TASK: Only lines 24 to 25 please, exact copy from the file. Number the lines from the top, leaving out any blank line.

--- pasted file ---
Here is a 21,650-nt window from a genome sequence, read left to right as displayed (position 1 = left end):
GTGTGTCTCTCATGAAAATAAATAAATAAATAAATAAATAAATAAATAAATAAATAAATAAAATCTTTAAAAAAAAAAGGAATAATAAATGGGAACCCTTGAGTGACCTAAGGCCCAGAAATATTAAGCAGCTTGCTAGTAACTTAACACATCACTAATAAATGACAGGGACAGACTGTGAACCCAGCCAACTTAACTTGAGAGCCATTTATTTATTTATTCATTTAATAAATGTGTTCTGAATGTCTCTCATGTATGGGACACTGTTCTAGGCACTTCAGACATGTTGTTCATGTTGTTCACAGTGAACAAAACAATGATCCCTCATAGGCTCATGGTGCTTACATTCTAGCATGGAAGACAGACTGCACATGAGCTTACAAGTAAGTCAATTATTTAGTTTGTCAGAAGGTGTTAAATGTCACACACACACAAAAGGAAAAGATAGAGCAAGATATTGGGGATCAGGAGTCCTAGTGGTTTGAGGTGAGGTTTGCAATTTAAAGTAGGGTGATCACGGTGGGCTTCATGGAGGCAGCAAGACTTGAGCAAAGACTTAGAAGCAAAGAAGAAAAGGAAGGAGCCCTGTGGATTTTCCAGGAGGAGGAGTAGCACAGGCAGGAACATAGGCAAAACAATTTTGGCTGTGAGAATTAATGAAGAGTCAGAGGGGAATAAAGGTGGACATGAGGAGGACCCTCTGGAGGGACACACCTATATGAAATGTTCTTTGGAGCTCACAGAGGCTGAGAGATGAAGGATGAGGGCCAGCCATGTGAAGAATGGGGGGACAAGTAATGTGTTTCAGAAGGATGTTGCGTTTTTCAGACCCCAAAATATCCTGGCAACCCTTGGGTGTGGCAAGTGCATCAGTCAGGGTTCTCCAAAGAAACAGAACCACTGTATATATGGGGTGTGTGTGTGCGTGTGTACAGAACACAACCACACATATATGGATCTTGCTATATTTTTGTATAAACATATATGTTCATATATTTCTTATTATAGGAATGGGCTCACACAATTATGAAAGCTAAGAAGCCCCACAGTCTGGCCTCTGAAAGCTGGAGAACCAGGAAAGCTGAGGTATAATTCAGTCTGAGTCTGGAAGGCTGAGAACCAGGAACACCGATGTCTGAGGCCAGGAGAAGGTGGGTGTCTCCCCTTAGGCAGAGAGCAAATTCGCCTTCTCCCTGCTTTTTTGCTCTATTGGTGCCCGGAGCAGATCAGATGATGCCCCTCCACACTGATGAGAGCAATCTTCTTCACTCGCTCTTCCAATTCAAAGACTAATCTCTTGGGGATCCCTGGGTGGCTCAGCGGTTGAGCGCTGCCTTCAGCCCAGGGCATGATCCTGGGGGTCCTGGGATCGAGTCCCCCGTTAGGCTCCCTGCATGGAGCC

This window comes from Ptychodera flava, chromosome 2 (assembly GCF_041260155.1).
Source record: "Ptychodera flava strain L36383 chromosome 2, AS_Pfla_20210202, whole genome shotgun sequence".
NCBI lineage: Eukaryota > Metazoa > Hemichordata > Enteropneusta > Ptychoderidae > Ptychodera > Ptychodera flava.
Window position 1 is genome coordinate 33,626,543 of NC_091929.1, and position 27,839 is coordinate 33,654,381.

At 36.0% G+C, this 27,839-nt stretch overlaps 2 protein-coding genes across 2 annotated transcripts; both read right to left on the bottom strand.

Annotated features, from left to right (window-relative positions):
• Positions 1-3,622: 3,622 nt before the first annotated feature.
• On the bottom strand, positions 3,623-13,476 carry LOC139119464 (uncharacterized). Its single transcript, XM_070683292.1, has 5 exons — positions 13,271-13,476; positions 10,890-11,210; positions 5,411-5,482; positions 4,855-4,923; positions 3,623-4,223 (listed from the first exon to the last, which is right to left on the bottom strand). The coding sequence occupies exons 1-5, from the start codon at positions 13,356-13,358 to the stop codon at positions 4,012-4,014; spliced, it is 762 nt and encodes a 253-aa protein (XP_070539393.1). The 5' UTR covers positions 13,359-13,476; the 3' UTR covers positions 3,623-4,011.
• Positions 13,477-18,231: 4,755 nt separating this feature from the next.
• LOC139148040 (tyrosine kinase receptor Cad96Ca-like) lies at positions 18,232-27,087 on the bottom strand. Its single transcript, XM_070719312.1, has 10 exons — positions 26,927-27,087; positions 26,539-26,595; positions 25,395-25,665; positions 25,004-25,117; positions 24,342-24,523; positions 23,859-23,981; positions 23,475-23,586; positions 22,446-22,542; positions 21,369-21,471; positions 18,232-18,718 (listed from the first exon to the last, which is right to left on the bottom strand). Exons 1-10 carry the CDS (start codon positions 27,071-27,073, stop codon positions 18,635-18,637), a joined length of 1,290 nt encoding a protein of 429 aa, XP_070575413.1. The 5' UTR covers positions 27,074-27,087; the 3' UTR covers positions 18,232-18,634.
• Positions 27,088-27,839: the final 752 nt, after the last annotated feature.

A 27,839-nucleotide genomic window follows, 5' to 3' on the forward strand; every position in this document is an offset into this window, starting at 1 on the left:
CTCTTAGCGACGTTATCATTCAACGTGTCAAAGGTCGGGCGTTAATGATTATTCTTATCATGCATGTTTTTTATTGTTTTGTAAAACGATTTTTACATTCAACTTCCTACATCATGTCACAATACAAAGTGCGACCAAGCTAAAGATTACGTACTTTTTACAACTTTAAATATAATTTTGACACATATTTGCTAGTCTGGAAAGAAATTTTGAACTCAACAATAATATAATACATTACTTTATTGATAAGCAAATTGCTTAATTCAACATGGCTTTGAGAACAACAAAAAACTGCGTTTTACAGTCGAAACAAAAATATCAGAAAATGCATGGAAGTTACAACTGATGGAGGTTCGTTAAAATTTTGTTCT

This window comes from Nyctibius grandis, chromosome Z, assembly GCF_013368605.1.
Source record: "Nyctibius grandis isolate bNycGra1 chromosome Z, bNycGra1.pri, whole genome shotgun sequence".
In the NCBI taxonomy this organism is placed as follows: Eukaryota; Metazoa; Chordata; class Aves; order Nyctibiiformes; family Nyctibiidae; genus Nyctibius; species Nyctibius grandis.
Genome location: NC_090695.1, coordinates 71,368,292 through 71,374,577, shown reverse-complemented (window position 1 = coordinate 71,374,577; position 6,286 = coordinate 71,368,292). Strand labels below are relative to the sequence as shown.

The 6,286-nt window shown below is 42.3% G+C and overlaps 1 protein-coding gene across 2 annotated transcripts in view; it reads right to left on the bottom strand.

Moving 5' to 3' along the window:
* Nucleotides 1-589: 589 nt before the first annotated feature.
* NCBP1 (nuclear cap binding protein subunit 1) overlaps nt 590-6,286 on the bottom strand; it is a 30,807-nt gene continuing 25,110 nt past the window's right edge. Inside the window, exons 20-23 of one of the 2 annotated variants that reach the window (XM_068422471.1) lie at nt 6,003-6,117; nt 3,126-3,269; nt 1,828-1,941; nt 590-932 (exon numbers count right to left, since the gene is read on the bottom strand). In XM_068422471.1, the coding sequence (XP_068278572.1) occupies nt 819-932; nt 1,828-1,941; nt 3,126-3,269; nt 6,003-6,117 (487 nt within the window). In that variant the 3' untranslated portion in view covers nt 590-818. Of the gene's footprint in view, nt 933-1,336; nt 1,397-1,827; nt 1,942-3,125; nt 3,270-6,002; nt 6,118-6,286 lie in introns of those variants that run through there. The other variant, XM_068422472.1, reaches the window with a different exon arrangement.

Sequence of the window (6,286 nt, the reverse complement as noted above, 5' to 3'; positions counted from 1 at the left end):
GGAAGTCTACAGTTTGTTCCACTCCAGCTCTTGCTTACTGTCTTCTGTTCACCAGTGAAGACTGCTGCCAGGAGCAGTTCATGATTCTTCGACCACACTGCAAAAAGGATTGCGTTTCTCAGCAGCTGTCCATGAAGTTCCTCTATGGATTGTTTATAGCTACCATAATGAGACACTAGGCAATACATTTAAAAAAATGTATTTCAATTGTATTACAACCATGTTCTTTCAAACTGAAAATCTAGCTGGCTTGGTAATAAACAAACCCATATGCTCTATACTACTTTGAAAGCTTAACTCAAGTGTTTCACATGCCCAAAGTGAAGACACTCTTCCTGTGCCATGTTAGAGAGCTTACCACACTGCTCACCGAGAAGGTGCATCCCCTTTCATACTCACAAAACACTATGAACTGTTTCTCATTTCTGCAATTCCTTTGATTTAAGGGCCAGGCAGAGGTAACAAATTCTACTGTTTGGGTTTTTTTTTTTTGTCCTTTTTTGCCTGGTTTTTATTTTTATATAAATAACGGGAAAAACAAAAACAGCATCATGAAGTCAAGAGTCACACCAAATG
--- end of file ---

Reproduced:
Sequence of the window (6,286 nt, the reverse complement as noted above, 5' to 3'; positions counted from 1 at the left end):
GGAAGTCTACAGTTTGTTCCACTCCAGCTCTTGCTTACTGTCTTCTGTTCACCAGTGAAGACTGCTGCCAGGAGCAGTTCATGATTCTTCGACCACACTGCAAAAAGGATTGCGTTTCTCAGCAGCTGTCCATGAAGTTCCTCTATGGATTGTTTATAGCTACCATAATGAGACACTAGGCAATACATTTAAAAAAATGTATTTCAATTGTATTACAACCATGTTCTTTCAAACTGAAAATCTAGCTGGCTTGGTAATAAACAAACCCATATGCTCTATACTACTTTGAAAGCTTAACTCAAGTGTTTCACATGCCCAAAGTGAAGACACTCTTCCTGTGCCATGTTAGAGAGCTTACCACACTGCTCACCGAGAAGGTGCATCCCCTTTCATACTCACAAAACACTATGAACTGTTTCTCATTTCTGCAATTCCTTTGATTTAAGGGCCAGGCAGAGGTAACAAATTCTACTGTTTGGGTTTTTTTTTTTTGTCCTTTTTTGCCTGGTTTTTATTTTTATATAAATAACGGGAAAAACAAAAACAGCATCATGAAGTCAAGAGTCACACCAAATG